So Sam Allardyce appears to be living to fight another day after West Ham’s dramatic collapse at the City Ground, Nottingham on Sunday. Many owners and chairmen may have seen fit to make a managerial change there and then, whether this reaction would’ve been knee-jerk or not is another argument but West Ham’s co-owners have publicly shown their support for Big Sam with a message on the club’s official website.
The fact that West Ham’s exit from the FA Cup to a Championship side (who also made changes to their line-up) was unsurprising to many highlights just how much of a slump they find themselves in. Even if West Ham had been at full strength, they would’ve still found it difficult to beat Forest. In all honesty, it’s difficult to see them winning any games any time soon.
However, the main reason behind West Ham’s plight can’t be blamed on Allardyce. As David Gold and David Sullivan mentioned in their message, he was down to the bare bones in terms of the availability of his players with a squad of just 14 to choose from at the weekend. Injuries have decimated the Hammers this season and none of these have been as well-documented as that of Andy Carroll, the club’s record signing and main source of goals. Inevitably, any side without their main man in front of goal will struggle but this has worsened due to the fact that, for the majority of the season, Allardyce has been forced to play without a recognised striker.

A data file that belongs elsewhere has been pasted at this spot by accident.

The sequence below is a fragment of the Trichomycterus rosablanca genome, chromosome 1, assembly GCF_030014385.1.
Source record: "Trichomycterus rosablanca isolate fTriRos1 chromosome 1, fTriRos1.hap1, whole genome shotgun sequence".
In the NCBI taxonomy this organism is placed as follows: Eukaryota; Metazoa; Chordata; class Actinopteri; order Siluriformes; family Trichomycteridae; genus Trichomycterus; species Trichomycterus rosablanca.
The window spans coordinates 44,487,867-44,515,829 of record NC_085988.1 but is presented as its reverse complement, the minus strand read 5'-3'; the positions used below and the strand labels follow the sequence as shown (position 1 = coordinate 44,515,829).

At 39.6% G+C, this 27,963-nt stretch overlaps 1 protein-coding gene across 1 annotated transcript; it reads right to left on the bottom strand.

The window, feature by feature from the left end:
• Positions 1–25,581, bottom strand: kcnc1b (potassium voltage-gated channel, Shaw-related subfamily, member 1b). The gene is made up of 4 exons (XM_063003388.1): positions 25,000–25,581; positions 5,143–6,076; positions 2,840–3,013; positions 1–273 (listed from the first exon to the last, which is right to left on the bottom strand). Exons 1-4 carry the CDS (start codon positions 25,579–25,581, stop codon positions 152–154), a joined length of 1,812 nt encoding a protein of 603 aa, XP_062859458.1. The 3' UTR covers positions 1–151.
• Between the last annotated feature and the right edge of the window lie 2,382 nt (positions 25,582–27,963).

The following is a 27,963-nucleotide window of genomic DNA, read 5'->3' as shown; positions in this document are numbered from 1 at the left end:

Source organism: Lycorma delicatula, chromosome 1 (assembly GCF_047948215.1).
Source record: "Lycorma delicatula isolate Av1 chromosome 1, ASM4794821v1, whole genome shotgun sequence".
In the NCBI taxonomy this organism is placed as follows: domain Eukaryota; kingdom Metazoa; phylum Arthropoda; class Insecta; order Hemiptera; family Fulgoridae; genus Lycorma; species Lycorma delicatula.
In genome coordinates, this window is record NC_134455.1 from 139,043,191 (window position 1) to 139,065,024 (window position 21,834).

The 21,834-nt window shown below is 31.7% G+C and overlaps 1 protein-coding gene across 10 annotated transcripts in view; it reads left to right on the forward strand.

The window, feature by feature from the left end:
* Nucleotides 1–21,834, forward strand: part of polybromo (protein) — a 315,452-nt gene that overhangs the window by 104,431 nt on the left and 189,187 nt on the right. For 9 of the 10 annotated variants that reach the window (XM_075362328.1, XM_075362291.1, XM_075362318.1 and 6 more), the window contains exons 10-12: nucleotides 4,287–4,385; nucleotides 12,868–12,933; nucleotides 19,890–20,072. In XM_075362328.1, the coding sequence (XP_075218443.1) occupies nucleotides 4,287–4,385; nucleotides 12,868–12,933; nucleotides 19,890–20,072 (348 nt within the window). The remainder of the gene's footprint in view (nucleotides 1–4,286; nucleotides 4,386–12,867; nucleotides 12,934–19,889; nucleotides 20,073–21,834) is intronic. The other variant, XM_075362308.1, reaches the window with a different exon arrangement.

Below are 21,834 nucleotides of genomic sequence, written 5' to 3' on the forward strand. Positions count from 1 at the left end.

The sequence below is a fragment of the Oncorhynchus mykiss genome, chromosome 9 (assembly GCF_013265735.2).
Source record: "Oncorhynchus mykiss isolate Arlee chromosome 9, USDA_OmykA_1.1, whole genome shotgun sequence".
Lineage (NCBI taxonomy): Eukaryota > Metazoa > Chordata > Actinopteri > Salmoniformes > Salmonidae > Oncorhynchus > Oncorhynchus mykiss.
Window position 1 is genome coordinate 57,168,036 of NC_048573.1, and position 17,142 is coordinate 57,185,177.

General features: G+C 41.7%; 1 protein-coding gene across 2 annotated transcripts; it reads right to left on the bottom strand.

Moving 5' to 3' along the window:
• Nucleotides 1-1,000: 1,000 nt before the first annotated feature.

Frankly there isn’t any manager in the world that would be able to completely reverse the Hammers’ fortunes given these problems. No manager should be punished for unfortunate circumstances which are beyond his control. Therefore I find it refreshing to see Gold and Sullivan publicly keeping their faith in Allardyce, in complete contrast to the shambolic state of affairs which unfolded at Cardiff.
Whereas most of their relegation rivals have already changed their managers, it’s arguable whether or not their decisions have paid off. In all honesty, West Ham’s chances of survival are going to be no different whether they decide to keep Big Sam or replace him. Therefore, there’s surely no need to sack him at this point. The only time when his position can be called into question is if he fails to significantly add to his squad in January as this is a factor which is in his control, unlike all the others which I’ve already alluded to. This coming month will be key to their chances as the squad is in dire need of being bolstered.
If West Ham, as a club, make all the right moves from now until the end of the season they should stay up. I say this because of all the teams in danger of relegation, West Ham are one of the most well-equipped sides to deal with a battle like this. They have a strong squad (when everyone is fit) and they have a manager who knows exactly how to scrap for points. This should give them an edge during the second half of the season. Many West Ham fans are losing patience with him due to his style of football but with their current predicament, attractive football isn’t the priority. It’s called a relegation battle for a reason. Clubs involved in it need to show battling qualities or otherwise they will not survive. Under Big Sam this won’t be an issue.